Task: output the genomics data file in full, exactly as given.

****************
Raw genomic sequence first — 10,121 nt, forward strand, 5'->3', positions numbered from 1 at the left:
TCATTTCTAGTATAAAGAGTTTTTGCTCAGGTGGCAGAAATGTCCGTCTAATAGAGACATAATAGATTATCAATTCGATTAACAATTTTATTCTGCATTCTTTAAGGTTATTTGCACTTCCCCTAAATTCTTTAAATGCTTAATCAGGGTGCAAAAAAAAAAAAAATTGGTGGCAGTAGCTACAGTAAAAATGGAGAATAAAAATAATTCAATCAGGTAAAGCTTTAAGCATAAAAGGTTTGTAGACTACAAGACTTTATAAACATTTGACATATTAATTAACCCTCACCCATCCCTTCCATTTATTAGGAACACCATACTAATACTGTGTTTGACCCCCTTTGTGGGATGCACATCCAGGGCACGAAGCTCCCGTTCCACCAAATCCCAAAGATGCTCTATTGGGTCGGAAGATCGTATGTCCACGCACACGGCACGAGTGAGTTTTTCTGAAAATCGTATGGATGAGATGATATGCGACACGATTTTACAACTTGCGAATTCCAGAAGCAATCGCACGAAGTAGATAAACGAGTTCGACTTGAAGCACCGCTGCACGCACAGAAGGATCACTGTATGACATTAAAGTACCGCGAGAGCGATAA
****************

Raw genomic sequence first — 10,121 nt, forward strand, 5'->3', positions numbered from 1 at the left:
TCATTTCTAGTATAAAGAGTTTTTGCTCAGGTGGCAGAAATGTCCGTCTAATAGAGACATAATAGATTATCAATTCGATTAACAATTTTATTCTGCATTCTTTAAGGTTATTTGCACTTCCCCTAAATTCTTTAAATGCTTAATCAGGGTGCAAAAAAAAAAAAAATTGGTGGCAGTAGCTACAGTAAAAATGGAGAATAAAAATAATTCAATCAGGTAAAGCTTTAAGCATAAAAGGTTTGTAGACTACAAGACTTTATAAACATTTGACATATTAATTAACCCTCACCCATCCCTTCCATTTATTAGGAACACCATACTAATACTGTGTTTGACCCCCTTTGTGGGATGCACATCCAGGGCACGAAGCTCCCGTTCCACCAAATCCCAAAGATGCTCTATTGGGTCGGAAGATCGTATGTCCACGCACACGGCACGAGTGAGTTTTTCTGAAAATCGTATGGATGAGATGATATGCGACACGATTTTACAACTTGCGAATTCCAGAAGCAATCGCACGAAGTAGATAAACGAGTTCGACTTGAAGCACCGCTGCACGCACAGAAGGATCACTGTATGACATTAAAGTACCGCGAGAGCGATAA